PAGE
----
Pallet planters are all the rage in the up-cycling community. They are extremely useful (10-20 plants in a tiny space), look beautiful and are easy to make. So I fished out an old pallet from the local kabaadi-wala and got to work.
Cost of the pallet. A princely Rs 350. If you are looking for reclaimed wood, you can bag as much as possible for Rs 45 a kilogram. You will, of course, have to do a lot of fishing yourself.
Forgot taking a picture before I starting working on it. I began by removing the top panels to shorten the height of the pallet.
Gave it a solid scrubbing to get rid of the grime, dust, cobwebs and sundry splinters. No fancy materials needed here since this is going to be exposed to elements anyway. Just old fashioned elbow grease with a bit of Scotch Brite.
Next, cut-off the excess wood on the top to bring it to the desired height. This one needed to be low enough for the wifey to admire and water comfortably. The jigsaw did most of the work. The handsaw came in when the space became a bit too tight.
Nice. The top is now smooth and ready for the next steps.
Time to wrap up the top. Drilled a few pilot holes and re-used the panels removed from the top to create the fence for the top row.
Time to create the base for our planter. Depending on the kind of pallet you pick up, you may not need to do this step but mine came as a rather empty skeleton.
I had some old inch thick wood panels lying around which just happened to fit perfectly the space between the back and front of the pallet. Turn the pallet upside down to access the bottom. Add some glue to the sides and push in for a really snug fit. Clamp it to make sure the glue holds. Take the time to put in a few screws for a really strong hold. Rinse and repeat till you have all the bases.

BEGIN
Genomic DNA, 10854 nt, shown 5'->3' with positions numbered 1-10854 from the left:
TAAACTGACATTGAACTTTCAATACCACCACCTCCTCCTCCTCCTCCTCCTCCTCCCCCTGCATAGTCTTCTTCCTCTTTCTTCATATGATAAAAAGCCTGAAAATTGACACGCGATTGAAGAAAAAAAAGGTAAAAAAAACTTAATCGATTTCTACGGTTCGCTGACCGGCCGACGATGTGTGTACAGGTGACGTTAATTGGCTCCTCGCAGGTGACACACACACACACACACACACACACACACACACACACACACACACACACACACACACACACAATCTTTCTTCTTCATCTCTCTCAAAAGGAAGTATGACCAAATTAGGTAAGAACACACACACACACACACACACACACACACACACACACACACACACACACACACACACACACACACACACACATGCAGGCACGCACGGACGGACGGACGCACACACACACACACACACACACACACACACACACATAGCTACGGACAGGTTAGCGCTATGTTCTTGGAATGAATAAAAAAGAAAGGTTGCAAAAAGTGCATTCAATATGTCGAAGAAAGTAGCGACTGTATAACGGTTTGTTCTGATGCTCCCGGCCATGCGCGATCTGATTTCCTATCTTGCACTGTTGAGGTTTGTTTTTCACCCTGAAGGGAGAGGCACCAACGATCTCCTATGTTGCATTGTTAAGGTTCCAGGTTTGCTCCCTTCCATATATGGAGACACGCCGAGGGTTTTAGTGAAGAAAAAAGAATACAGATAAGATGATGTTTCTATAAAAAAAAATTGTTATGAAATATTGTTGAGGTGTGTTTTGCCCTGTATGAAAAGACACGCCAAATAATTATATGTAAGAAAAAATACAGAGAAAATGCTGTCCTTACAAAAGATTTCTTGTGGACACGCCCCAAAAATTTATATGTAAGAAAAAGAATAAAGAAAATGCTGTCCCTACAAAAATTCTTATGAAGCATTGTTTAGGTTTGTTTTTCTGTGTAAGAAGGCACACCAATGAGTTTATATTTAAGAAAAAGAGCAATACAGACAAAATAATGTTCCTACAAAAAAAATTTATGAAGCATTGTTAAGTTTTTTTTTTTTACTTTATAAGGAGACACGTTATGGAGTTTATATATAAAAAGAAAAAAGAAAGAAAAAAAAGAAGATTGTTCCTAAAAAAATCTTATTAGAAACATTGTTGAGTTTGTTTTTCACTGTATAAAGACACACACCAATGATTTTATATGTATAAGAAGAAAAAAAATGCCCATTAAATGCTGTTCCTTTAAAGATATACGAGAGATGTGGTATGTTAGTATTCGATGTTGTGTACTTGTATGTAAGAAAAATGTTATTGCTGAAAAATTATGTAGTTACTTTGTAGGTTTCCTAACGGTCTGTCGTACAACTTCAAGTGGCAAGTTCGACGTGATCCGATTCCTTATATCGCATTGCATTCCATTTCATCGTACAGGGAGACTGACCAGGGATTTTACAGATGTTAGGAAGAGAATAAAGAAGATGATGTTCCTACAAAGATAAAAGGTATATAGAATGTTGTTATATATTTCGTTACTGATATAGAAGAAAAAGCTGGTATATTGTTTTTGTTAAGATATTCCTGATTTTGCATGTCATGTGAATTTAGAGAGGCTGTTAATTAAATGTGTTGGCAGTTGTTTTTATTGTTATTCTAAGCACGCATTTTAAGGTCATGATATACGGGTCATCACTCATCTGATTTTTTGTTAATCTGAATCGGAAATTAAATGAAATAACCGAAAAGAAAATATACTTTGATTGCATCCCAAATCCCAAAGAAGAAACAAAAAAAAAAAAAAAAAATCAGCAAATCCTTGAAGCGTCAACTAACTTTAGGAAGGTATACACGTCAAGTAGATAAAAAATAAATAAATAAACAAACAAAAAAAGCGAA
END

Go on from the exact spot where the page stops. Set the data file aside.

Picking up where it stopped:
Turn it back right side up. Your pallet is now ready to accept plants.
But before you put your plants in it, you need to add a lining to the inside of the compartments. The lining will hold the soil together but allow the roots to breathe. You can get lining at your local garden store but we decided to take the up-cycling ethos a notch higher.
Denim is extremely sturdy, breathes very well and looks fantastic. Out come a pair of old blue jeans which, thanks to the wife, are now too big for my waist. Cut it to size so there are no nooks from where soil can leak out. Plaster in some Fevicol and we are in business.
Now comes the fun part – selecting plants!
I have been cagey about putting plants too close to each other fearing they won’t have space to pick up nutrients. But with a pallet planter, the trick is to plant them close together so they give a busy feel. Mix and match a few tall flowering plants with some bushy short plants. Go crazy with colours. Play with shrubs, tall flowers and creepers for the right effect for you. Just remember to choose plants that will go with the location you intend to put this planter in. This is your canvas. Make it interesting.
We chose to go for yellow, red and white creepers on top which will flow down for lovely sinuous feel. The middle row gets short shrubs with green and blue colours. In the bottom row (where the root section is taller), we went for a chrysanthemum, ficus and Persian violet for a riot of colours.
The planting is a bit tricky due to the cramped space. If your plants are mature (like ours were), the root ball will likely be bigger than the space in the pallet. Be gentle as you remove excess soil and try not to damage the roots themselves. Try and get the root as deep as possible. Fill it up with compost rich soil and give them a thorough soak.
Your planter is now ready! Depending on the kind of plants you have chosen, find a place for your new planter in a balcony or on your roof. Remember to give your plants a dose of liquid fertiliser every 15 days since there isn’t enough soil to feed nutrients to your plants.